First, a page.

Mod Lit


The internets are full of modding guides for just about every common modding technique in use - and some not so common ones. This is a boon for beginning modders grasping the basics and even advanced modders looking to expand their bag of tricks. The ‘net truly is a great resource. That said, the ‘net is also a medium that, by it’s very nature, is so scattered it takes search systems built with cutting edge NASA grade technology to find anything. Guides are spread out from site to site and are quite often small stand alone articles that don’t build on previous skills, or worse, assume the reader has certain skills already. Still, that’s better than nothing - if nothing was all we had. Nothing is not all we have though.

There are some very good modding resources out there in the form of books. That’s right, I said books! You know, the old school printed stuff? That’s right, real paper books - not PDFs - true tree killer's.

These tomes of uber modder knowledge are like secret arsenals for the modder. Most cover tools, techniques, safe work practices, and have plenty of examples from some of the best modders out there. And heck, they all have plenty of pictures so even Murphy can read them. They are also full of content you will be hard pressed to find on the interwebs and typically go into enough depth that you won’t feel like you’re flying blind on a project. No man-cave (sorry, person-cave) is complete without a few of these:

Maximum PC's Guide to Extreme PC Mods , by Paul “Crimson Sky” Capello and Jon “WhosYourDaddy” Phillips. You didn’t think Maximum PC would be caught dead without a modding reference of their own did you? This is by far what I consider a Modder’s Bible. It’s about 300 pages of modding "how to" covering everything from populating your tool chest to tips on photographing a completed mod. Paul Capello is well established as an uber modder and runs The Best Case Scenario . Jon Phillips is a former Editor-in-Chief of Maximum PC - and is currently an Editorial Director for Future USA (MPC’s publisher). The book contains a number of case studies including a highlight on Russ Caslis who built the well known Millennium Falcon mod. Must have really. Que Publishing, $29.99 USD.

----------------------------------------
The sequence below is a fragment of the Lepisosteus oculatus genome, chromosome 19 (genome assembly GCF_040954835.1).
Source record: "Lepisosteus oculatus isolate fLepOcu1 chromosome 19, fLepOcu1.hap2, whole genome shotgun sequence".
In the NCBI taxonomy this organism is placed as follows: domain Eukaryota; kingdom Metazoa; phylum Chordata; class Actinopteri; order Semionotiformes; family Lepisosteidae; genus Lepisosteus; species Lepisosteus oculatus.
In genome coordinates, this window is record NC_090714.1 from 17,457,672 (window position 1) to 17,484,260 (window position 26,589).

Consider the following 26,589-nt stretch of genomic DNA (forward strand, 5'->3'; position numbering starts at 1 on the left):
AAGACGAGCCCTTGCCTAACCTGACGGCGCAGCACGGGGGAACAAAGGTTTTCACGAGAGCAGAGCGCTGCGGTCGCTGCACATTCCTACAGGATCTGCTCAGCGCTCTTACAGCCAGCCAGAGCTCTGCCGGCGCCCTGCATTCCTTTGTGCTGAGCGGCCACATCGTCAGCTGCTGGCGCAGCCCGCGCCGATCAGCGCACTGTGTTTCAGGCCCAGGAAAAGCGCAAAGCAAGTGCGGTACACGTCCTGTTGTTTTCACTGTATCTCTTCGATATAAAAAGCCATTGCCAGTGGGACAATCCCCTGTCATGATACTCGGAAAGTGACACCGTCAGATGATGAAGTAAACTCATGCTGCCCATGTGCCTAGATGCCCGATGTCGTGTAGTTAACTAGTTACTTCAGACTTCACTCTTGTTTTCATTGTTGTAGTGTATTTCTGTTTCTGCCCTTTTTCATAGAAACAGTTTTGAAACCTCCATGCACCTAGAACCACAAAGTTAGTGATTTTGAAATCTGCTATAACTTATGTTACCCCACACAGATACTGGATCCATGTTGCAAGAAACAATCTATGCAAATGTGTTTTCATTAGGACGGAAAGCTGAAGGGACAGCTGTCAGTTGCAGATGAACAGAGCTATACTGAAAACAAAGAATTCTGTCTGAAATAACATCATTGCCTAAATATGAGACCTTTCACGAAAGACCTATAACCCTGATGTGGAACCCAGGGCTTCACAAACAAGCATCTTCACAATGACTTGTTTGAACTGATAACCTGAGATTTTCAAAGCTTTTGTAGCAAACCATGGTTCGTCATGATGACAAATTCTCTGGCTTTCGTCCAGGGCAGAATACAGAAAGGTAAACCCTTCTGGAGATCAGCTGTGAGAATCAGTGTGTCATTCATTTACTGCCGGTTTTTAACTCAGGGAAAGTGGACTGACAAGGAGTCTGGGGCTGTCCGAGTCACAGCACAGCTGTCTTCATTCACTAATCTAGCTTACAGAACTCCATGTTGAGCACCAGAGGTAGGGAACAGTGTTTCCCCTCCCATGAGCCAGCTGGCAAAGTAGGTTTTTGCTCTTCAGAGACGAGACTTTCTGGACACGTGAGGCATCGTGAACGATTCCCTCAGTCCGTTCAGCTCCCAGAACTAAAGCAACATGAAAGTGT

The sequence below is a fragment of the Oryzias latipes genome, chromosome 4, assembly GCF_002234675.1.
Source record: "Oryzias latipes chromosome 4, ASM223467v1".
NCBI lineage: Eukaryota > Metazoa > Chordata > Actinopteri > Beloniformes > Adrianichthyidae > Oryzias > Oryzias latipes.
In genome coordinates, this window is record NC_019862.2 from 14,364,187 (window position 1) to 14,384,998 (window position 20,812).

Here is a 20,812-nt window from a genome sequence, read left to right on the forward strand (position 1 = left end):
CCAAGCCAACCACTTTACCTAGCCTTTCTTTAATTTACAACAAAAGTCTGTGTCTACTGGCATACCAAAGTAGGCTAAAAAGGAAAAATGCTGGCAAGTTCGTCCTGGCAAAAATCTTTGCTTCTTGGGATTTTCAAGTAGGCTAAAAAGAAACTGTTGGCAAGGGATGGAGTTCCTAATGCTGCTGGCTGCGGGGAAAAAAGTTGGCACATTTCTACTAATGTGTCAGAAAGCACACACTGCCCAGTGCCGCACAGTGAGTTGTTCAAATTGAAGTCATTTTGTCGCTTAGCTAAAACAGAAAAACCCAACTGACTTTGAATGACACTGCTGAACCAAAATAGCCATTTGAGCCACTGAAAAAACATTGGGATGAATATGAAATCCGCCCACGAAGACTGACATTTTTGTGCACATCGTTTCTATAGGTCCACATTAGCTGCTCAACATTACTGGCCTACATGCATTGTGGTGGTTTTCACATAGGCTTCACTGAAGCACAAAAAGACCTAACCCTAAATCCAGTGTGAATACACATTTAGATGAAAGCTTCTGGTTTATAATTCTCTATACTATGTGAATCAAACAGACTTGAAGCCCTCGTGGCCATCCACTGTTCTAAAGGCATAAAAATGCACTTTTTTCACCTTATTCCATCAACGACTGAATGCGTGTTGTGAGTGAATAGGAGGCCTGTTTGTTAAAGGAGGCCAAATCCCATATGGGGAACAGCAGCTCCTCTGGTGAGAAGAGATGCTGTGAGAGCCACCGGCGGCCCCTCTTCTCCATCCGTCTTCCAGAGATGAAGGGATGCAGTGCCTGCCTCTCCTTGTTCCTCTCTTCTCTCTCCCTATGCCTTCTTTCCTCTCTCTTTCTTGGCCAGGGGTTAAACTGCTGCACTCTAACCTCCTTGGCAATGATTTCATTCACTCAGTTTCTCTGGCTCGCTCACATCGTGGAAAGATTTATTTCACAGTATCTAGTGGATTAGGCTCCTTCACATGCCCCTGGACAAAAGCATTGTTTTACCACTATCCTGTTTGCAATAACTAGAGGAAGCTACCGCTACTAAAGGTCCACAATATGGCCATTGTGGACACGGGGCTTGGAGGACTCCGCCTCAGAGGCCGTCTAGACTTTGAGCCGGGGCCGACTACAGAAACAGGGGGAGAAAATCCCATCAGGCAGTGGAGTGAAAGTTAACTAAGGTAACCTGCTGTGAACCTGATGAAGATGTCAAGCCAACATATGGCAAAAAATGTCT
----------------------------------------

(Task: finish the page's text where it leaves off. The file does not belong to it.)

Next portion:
Speaking of Russ Caslis, he put together his own modding book. ExtremeTech's Going Mod details nine case mod projects as well as going over tools and techniques from beginner to advanced. I find this book is a great compliment to MPC’s. If you are the type that just can’t get your head around having real paper books in the workshop, Wiley, the publisher, offers an e-version. And, yes, a detailed description of the famous Millennium Falcon mod is one of the projects covered - right down to the X-Wing mouse. Wiley, 420 pages, $24.99 USD.

Building Extreme PCs , by Ben Hardwidge is O’Reilly’s contribution to the modding community. I have to admit I have not had a chance to pick this one up, however, Hardwidge is a writer for the UK Mag Custom PC and I hear tail that he managed to shoehorn a P4 3.4ghz rig into an old Sinclair case (that I have to see). I will be taking a look at this one. O’Reilly, 192 pages, $24.99 USD.

Other modding references include, PC Chop Shop: Tricked Out Guide to PC Modding , by David Groth, PC Modding for Dummies , by Joel Durham, and, if you can find them, the four volumes of the PC Modder reference series from Sandhills Publishing are excellent. These are out of print but can sometimes be found on the modding circuit. Shame really, Sandhills would be wise to bind them into one volume and publish it. They don’t seem to recognize the value of what they have. If you already have one of these, hold on to it - they are sought after.

These references won’t build mods for you, but they will inspire, educate, and just plain entertain.

Since “How To” seems to be a bit of theme today, our bling comes from MNPCTech in our forums. A “back to basics” video on DIY side window installation.

Happy moddin’!

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